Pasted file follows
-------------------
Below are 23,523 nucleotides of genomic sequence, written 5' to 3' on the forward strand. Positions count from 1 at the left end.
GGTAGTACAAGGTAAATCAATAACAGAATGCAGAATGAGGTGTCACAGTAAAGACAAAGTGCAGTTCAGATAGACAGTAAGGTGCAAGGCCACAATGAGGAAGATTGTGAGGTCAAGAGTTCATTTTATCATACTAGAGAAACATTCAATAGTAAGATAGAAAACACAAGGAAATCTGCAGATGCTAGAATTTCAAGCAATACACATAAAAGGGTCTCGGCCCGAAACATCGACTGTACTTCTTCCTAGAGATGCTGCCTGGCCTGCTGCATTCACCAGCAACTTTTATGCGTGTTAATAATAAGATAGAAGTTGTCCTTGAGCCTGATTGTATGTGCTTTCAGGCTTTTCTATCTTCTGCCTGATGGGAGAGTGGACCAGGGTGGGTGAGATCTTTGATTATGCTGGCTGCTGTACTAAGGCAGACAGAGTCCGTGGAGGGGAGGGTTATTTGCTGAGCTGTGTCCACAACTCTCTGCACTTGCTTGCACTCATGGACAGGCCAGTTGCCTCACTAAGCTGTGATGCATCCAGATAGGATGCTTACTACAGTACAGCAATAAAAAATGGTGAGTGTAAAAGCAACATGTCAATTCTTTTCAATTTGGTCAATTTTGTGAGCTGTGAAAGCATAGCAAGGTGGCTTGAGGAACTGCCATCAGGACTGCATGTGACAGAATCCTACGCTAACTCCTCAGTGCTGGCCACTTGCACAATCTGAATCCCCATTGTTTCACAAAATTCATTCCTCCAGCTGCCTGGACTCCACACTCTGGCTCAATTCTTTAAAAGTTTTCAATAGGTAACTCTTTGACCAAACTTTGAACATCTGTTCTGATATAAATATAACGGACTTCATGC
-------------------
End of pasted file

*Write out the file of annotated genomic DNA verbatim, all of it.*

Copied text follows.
Below are 23,523 nucleotides of genomic sequence, written 5' to 3' on the forward strand. Positions count from 1 at the left end.
GGTAGTACAAGGTAAATCAATAACAGAATGCAGAATGAGGTGTCACAGTAAAGACAAAGTGCAGTTCAGATAGACAGTAAGGTGCAAGGCCACAATGAGGAAGATTGTGAGGTCAAGAGTTCATTTTATCATACTAGAGAAACATTCAATAGTAAGATAGAAAACACAAGGAAATCTGCAGATGCTAGAATTTCAAGCAATACACATAAAAGGGTCTCGGCCCGAAACATCGACTGTACTTCTTCCTAGAGATGCTGCCTGGCCTGCTGCATTCACCAGCAACTTTTATGCGTGTTAATAATAAGATAGAAGTTGTCCTTGAGCCTGATTGTATGTGCTTTCAGGCTTTTCTATCTTCTGCCTGATGGGAGAGTGGACCAGGGTGGGTGAGATCTTTGATTATGCTGGCTGCTGTACTAAGGCAGACAGAGTCCGTGGAGGGGAGGGTTATTTGCTGAGCTGTGTCCACAACTCTCTGCACTTGCTTGCACTCATGGACAGGCCAGTTGCCTCACTAAGCTGTGATGCATCCAGATAGGATGCTTACTACAGTACAGCAATAAAAAATGGTGAGTGTAAAAGCAACATGTCAATTCTTTTCAATTTGGTCAATTTTGTGAGCTGTGAAAGCATAGCAAGGTGGCTTGAGGAACTGCCATCAGGACTGCATGTGACAGAATCCTACGCTAACTCCTCAGTGCTGGCCACTTGCACAATCTGAATCCCCATTGTTTCACAAAATTCATTCCTCCAGCTGCCTGGACTCCACACTCTGGCTCAATTCTTTAAAAGTTTTCAATAGGTAACTCTTTGACCAAACTTTGAACATCTGTTCTGATATAAATATAACGGACTTCATGC